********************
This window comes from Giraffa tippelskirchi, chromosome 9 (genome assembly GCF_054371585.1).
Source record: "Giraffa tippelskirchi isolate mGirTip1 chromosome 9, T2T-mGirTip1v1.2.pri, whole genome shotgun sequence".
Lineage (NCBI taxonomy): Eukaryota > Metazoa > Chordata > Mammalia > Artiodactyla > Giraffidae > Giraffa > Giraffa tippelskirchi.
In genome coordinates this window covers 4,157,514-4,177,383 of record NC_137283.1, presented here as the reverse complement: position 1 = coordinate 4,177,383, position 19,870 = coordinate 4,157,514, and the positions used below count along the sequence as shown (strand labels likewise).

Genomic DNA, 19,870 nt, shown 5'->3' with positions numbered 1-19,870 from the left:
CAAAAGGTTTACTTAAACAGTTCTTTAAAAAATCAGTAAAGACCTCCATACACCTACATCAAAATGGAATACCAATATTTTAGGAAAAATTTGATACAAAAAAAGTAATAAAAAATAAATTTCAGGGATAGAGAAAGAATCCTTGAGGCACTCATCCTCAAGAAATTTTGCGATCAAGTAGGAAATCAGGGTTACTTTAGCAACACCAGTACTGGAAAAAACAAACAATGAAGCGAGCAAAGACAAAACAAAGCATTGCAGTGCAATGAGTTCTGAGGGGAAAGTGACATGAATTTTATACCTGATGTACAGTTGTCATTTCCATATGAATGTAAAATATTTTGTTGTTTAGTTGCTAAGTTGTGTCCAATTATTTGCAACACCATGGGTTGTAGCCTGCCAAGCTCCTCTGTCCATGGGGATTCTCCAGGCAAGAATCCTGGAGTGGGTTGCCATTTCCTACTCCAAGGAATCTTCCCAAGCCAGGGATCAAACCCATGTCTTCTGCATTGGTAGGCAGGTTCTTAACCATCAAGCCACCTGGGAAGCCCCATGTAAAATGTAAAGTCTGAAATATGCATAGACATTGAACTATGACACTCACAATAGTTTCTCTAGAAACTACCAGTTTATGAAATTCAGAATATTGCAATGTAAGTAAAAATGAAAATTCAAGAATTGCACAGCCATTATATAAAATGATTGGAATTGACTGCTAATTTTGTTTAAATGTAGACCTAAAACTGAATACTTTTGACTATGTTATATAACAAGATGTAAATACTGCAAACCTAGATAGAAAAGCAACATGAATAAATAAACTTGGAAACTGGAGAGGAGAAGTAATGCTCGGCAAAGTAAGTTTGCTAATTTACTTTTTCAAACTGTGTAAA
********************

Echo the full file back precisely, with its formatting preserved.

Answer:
This window comes from Giraffa tippelskirchi, chromosome 9 (genome assembly GCF_054371585.1).
Source record: "Giraffa tippelskirchi isolate mGirTip1 chromosome 9, T2T-mGirTip1v1.2.pri, whole genome shotgun sequence".
Lineage (NCBI taxonomy): Eukaryota > Metazoa > Chordata > Mammalia > Artiodactyla > Giraffidae > Giraffa > Giraffa tippelskirchi.
In genome coordinates this window covers 4,157,514-4,177,383 of record NC_137283.1, presented here as the reverse complement: position 1 = coordinate 4,177,383, position 19,870 = coordinate 4,157,514, and the positions used below count along the sequence as shown (strand labels likewise).

Genomic DNA, 19,870 nt, shown 5'->3' with positions numbered 1-19,870 from the left:
CAAAAGGTTTACTTAAACAGTTCTTTAAAAAATCAGTAAAGACCTCCATACACCTACATCAAAATGGAATACCAATATTTTAGGAAAAATTTGATACAAAAAAAGTAATAAAAAATAAATTTCAGGGATAGAGAAAGAATCCTTGAGGCACTCATCCTCAAGAAATTTTGCGATCAAGTAGGAAATCAGGGTTACTTTAGCAACACCAGTACTGGAAAAAACAAACAATGAAGCGAGCAAAGACAAAACAAAGCATTGCAGTGCAATGAGTTCTGAGGGGAAAGTGACATGAATTTTATACCTGATGTACAGTTGTCATTTCCATATGAATGTAAAATATTTTGTTGTTTAGTTGCTAAGTTGTGTCCAATTATTTGCAACACCATGGGTTGTAGCCTGCCAAGCTCCTCTGTCCATGGGGATTCTCCAGGCAAGAATCCTGGAGTGGGTTGCCATTTCCTACTCCAAGGAATCTTCCCAAGCCAGGGATCAAACCCATGTCTTCTGCATTGGTAGGCAGGTTCTTAACCATCAAGCCACCTGGGAAGCCCCATGTAAAATGTAAAGTCTGAAATATGCATAGACATTGAACTATGACACTCACAATAGTTTCTCTAGAAACTACCAGTTTATGAAATTCAGAATATTGCAATGTAAGTAAAAATGAAAATTCAAGAATTGCACAGCCATTATATAAAATGATTGGAATTGACTGCTAATTTTGTTTAAATGTAGACCTAAAACTGAATACTTTTGACTATGTTATATAACAAGATGTAAATACTGCAAACCTAGATAGAAAAGCAACATGAATAAATAAACTTGGAAACTGGAGAGGAGAAGTAATGCTCGGCAAAGTAAGTTTGCTAATTTACTTTTTCAAACTGTGTAAA